To analyze these, it’s probably best to look at the implementation of ISI in a specific context, as implementation varied country to country. Like Silva, we’ll focus on Chile. There, we see the creation of CORFO (Corporación de Fomento de la Producción), an organization that facilitated national economic and social planning. Between 1940 and 1950 CORFO built up non-traditional manufacturing, subsidized targeted industries, and conducted joint ventures with the private sector to develop infrastructure like electrification, transportation, and energy production. Industrial policy also began to discriminate against traditional and agricultural mining sectors – this looked like these sectors having to pay more for machinery, parts, and foreign exchange than they would in a world where free-trade was the policy of choice. But this policy also made agricultural inputs more expensive while at the same time making import competition less expensive, therefore stagnating agricultural production between 1933 and 1955. Thus ISI led to stagnation in the agricultural sector. 

While agricultural production stagnated, social welfare in Chile grew. The rough times of the 30s and 40s resulted in national-populist and leftist parties that advocated for social welfare measures. So: the industrialists benefited from the industrial policies mentioned above and the the middle and labor classes benefited from social welfare policies. The only people left out were landowners and peasants.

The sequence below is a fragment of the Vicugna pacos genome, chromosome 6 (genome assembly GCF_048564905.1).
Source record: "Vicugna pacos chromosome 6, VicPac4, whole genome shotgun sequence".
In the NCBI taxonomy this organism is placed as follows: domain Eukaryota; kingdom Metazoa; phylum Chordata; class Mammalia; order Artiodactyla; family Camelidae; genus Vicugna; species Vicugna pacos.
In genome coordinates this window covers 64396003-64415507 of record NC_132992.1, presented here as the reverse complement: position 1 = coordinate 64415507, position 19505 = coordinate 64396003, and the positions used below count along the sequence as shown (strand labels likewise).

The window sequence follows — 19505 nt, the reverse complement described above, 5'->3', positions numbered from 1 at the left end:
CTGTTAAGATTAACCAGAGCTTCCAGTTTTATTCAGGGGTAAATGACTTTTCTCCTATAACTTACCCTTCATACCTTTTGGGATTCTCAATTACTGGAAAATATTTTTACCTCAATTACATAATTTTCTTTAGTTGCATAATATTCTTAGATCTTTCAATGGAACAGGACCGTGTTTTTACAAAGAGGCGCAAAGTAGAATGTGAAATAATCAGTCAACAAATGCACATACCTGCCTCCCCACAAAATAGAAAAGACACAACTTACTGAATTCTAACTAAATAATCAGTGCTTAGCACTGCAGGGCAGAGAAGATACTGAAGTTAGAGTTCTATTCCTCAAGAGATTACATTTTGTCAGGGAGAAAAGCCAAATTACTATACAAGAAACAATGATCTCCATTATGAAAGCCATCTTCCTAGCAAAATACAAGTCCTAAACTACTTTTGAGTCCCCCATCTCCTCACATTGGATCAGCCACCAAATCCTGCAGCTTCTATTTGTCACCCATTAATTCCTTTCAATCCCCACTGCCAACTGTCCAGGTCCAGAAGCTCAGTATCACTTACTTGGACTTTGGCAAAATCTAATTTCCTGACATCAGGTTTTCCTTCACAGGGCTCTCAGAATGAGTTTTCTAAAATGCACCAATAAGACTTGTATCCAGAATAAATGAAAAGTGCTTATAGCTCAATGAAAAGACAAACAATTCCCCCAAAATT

The ISI policy bundle didn’t last, largely due to pushes to increase investment to industrialization and to improve land tenure arrangements. As Silva writes, 

“First, it became clear that public outlays for industrial policy coupled with expenditures on social welfare were contributing to strong inflationary pressures. Second, taming these pressures required periodic IMF-sponsored economic stabilization efforts that gave industrial policy a stop-start character. It also fueled social and political unrest, as did increasing efforts to design and implement agrarian reform in some countries. Third, periodic international recessions contributed to fiscal difficulties because the foreign-exchange earnings of the agro-mineral export sector paid for a good portion of the import-substitution industrialization development strategy. Not only that, but growth in this sector generally remained stagnant because of the emphasis on inward-looking development.”

The so-called “easy” stage of industrialization-substitution had ended. The problem, Silva writes, was that early industrialization had focused on industries with low technological requirements, like textiles. They hadn’t focused on basic industry or consumer durables. Social tensions created by these policies were also emerging: within the social support coalition for import-substitution industrialization, there were fights about who would pay for adjustment costs. Stop-start economic growth added to tensions. In Chile, it was ultimately these political factors that led to the end of import-substitution industrialization.

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Import substitution shelters nascent domestic industries through protectionist policies like tariffs, quotas and licensing requirements on imports